Time to Get Real About Your Annual Medicare Costs


Vanessa Sink

Public Affairs Manager



NCOA urges people with Medicare to follow 6-step Open Enrollment checklist

Arlington, VA — Medicare Open Enrollment starts today. While it’s always important for people with Medicare to review their coverage, this year it’s even more critical.

Unless Congress acts by the end of the year, nearly 7 million people with Medicare could be facing hikes of up to $700 per year for their Medicare premiums and deductibles in 2016. That’s on top of the nearly 80% of beneficiaries who have been notified their Medicare prescription drug coverage rates will increase next year. And while costs keep rising, Social Security recipients will not see an annual cost of living adjustment to help.

“Open Enrollment is a short window of opportunity for people with Medicare to make sure that they’re getting the best value for their money when it comes to health coverage,” said Leslie Fried, Senior Director of the National Council on Aging (NCOA) Center for Benefits Access. “Many beneficiaries don’t take advantage of this opportunity to review their coverage, to plan, and to take action. That short-term thinking can lead to long-term costs. Now is the time to determine how you’re really spending your health care dollars—and to budget for 2016.”

NCOA recommends that all people with Medicare use this 6-step checklist during Open Enrollment:

  1. Understand your current Medicare coverages and costs: Gather all the Open Enrollment information you’ve received so you know your coverages, premium costs, coinsurance, and copayments. Add up your total out-of-pocket costs for 2015.
  2. Get educated: Understand what’s available, so you can make an informed choice for your situation. NCOA’s free My Medicare Matters® website provides comprehensive, easy-to-understand information about Medicare and will even help you evaluate your coverage options through a Medicare QuickCheck®.
  3. Make a list: What is most important to you—coverages, doctors, medicines, hospitals, pharmacy networks—and do you anticipate any new or changing health needs in the coming year?
  4. Compare your options: Use the Medicare Plan Finder on Medicare.gov to compare policies in your area. Pay attention to the Star Ratings for each plan. Remember, the best choice for you may not be the plan that has the lowest monthly premium.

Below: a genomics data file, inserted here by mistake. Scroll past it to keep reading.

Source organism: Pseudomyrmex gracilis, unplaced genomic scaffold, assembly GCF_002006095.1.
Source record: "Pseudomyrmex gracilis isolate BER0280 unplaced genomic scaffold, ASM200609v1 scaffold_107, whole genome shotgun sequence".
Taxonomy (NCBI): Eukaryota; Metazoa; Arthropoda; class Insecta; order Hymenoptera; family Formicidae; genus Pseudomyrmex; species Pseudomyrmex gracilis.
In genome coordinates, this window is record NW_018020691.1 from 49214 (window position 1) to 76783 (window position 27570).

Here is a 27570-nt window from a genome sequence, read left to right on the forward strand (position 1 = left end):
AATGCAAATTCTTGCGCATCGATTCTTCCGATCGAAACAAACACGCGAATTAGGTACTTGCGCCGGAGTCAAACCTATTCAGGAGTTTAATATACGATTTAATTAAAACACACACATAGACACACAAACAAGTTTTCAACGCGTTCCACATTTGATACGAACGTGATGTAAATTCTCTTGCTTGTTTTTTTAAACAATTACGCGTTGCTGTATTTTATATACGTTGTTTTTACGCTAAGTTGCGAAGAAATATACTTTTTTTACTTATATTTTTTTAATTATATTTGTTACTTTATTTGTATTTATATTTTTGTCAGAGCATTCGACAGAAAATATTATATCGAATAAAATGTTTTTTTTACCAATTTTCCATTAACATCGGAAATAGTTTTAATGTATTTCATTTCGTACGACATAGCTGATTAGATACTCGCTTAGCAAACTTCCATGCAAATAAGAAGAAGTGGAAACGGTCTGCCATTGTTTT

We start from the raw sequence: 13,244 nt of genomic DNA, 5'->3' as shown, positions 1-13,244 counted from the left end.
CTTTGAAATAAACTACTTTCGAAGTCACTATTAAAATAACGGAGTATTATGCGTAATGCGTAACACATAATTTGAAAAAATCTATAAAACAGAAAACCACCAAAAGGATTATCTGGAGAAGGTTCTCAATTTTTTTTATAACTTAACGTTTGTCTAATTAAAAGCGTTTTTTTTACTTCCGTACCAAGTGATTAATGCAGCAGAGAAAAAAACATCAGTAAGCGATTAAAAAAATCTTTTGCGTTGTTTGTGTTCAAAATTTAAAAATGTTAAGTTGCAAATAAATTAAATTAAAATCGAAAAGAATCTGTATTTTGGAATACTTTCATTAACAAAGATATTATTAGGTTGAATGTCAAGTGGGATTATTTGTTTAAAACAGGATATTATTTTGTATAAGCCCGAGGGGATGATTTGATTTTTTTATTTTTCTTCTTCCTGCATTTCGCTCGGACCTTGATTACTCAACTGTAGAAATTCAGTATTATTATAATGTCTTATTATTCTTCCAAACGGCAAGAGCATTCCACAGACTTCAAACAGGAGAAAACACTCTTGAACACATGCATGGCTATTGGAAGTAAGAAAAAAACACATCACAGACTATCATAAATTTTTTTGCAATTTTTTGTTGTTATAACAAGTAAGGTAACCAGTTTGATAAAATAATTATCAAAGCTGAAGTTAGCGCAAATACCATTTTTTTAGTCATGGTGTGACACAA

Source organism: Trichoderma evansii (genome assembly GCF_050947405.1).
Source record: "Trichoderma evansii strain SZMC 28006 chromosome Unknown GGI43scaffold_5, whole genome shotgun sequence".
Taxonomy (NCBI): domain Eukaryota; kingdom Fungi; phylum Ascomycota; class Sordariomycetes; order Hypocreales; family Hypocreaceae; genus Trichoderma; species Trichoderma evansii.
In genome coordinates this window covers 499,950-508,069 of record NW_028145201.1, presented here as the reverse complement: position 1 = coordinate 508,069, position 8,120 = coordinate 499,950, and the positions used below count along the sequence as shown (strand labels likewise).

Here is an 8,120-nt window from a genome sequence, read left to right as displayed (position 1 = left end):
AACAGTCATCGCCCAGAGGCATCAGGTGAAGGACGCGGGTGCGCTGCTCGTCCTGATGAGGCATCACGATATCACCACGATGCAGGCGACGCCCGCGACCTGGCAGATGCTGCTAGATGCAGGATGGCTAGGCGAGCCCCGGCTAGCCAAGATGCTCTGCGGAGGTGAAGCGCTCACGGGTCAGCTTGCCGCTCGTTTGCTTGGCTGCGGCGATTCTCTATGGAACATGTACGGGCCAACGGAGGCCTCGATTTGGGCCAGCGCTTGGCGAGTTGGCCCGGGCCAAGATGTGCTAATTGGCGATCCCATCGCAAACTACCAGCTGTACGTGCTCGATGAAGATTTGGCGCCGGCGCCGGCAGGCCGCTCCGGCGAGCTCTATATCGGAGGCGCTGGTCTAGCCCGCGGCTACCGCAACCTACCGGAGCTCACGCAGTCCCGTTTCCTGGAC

5. See if you qualify for Extra Help: Depending on your income, you may be eligible for programs to help you pay your health care costs. Visit NCOA’s BenefitsCheckUp® to complete a free screening for programs like Medicare Extra Help and the Medicare Savings Programs.
  6. Make a budget: Consider how health costs fit into your overall spending. Use the tools on NCOA’s EconomicCheckUp® to make a budget for the coming year. Don’t forget to include other health expenses like dental, vision, hearing or premiums for supplemental insurance.

“Choosing the right Medicare coverage is complicated, but help is available,” said Fried. “If you’re feeling overwhelmed, contact your State Health Insurance Assistance Program, or SHIP. SHIPs are federally funded programs that provide free assistance for understanding Medicare.”

To find your local SHIP, visit shiptacenter.org or call 1.877.839.2675.

People with Medicare have from Oct. 15 through Dec. 7 to evaluate their coverage and make changes. Changes made during Open Enrollment take effect on Jan. 1, 2016. For more information about your Medicare options or what to expect after you enroll, check out the resources at MyMedicareMatters.org.

About NCOA

The National Council on Aging (NCOA) is a respected national leader and trusted partner to help people aged 60+ meet the challenges of aging. Our mission is to improve the lives of millions of older adults, especially those who are struggling. Through innovative community programs and services, online help, and advocacy, NCOA is partnering with nonprofit organizations, government, and business to improve the health and economic security of 10 million older adults by 2020. Learn more at ncoa.org and @NCOAging.